Why should I overload a C ++ operator as a global function (STL) and what are the warnings?

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Why would I want to overload a C++ operator() as global and not member function. For example, the == operator.

Why is this done? for example in STL libraries.


The usual rule is for operators which modify the left hand object to be members, and binary operators which return a new object to be free functions; the main motivation for the latter is because the compiler will not convert the left hand side to match a member; if your class supports any implicit conversions, then all of the usual binary operators should be free functions, so that the same rules of conversion apply
for the left hand side and the right hand side, e.g.:

class Complex
{
public:
    Complex(double r, double i = 0.0);
    bool operator==( Complex const& other ) const;
};

Complex a;
//  ...
if ( a == 1.0 ) // OK
//  ...
if ( 1.0 == a ) // error.

but:

class Complex
{
public:
    Complex(double r, double i = 0.0);
    friend bool operator==( Complex const& lhs, Complex const& rhs ) const;
};

Complex a;
//  ...
if ( a == 1.0 ) // OK
//  ...
if ( 1.0 == a ) // OK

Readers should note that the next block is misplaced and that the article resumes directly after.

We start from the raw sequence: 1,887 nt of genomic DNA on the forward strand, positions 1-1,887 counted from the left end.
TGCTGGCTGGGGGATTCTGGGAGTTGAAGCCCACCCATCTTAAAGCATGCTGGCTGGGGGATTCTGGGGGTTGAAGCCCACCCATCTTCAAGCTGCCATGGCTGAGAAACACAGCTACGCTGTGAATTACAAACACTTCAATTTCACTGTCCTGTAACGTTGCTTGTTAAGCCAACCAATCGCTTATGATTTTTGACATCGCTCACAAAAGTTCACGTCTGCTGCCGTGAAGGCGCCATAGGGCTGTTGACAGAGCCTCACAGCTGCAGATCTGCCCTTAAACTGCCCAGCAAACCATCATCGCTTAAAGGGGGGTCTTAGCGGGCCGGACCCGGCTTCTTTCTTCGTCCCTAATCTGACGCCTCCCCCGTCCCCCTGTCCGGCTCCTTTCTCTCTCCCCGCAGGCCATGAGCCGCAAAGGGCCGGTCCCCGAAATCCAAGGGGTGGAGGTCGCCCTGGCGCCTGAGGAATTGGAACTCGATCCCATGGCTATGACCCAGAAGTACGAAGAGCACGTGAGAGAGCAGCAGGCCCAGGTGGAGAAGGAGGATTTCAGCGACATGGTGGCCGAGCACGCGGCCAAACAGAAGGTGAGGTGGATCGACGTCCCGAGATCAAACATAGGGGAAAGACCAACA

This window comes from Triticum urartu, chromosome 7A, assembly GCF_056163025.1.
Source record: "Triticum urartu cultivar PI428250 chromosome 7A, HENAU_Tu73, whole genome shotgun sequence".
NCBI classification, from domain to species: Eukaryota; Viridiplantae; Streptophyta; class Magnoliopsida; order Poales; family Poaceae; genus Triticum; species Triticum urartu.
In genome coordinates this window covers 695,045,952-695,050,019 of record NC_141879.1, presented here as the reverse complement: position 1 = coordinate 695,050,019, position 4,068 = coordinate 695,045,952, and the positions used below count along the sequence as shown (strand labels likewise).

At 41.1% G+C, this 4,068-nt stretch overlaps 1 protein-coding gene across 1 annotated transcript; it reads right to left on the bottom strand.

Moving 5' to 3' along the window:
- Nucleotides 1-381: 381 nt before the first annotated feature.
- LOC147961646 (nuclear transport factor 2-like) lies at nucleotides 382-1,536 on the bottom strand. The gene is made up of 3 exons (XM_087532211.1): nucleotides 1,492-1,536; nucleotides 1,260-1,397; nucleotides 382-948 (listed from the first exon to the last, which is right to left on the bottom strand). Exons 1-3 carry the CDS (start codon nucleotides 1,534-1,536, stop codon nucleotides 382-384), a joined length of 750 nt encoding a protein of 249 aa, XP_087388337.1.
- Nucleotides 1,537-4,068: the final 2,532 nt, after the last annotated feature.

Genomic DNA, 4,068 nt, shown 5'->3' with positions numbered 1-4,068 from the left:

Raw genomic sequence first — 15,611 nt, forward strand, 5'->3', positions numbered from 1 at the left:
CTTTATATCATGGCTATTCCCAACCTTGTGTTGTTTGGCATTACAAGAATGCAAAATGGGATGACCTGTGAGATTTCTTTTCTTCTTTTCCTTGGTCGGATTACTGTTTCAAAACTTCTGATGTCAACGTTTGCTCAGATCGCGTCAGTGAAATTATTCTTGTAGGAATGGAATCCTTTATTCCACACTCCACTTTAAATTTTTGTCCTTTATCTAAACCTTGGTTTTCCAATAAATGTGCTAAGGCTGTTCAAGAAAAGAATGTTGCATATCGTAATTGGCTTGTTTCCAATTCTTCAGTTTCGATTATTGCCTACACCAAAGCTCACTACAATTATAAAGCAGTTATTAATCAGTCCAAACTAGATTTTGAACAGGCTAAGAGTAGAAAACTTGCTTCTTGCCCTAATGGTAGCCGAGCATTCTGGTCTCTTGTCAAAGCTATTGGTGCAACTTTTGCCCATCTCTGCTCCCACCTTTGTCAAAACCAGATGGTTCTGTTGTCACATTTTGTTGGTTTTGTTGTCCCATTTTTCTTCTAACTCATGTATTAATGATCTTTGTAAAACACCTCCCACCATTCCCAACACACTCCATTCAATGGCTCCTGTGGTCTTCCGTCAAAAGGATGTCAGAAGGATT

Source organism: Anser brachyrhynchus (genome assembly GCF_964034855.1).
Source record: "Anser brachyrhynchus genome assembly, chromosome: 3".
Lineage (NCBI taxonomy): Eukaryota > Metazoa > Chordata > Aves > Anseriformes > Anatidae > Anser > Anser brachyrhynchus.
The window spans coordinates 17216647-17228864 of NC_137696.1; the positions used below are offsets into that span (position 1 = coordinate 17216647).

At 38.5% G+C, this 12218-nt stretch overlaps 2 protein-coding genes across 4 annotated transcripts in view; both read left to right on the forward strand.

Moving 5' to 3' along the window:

One elegant way of achieving this is to define the basic operations in terms of member functions—for things like + or -, these would be operator+= and operator-=; for comparison, you'd need to define an arbitrary conventions, a member isEqual, or compare (which would return <, == or > zero according to the results, then inherit from a template along the lines of:

template <typename T>
class ArithmeticOperators
{
    friend T operator+( T const& lhs, T const& rhs )
    {
        T result( lhs );
        result += rhs;
        return result;
    }
    //  And so on, for all of the binary operators.
};

class Complex : public ArithmeticOperators<Complex>
{
public:
    //  ...
    Complex& operator+=( Complex const& other );
    //  etc.
};

Note that there is some argument for making the operator <op>= functions free functions as well: the fact that the free function will take a non-const reference as its first argument, and thus requires an lvalue (like the built-in operator <op>=). This doesn't seem to be the usual practice, however, probably because operator= must be a member, and it seems more natural to treat the operator <op>= in the same mannter.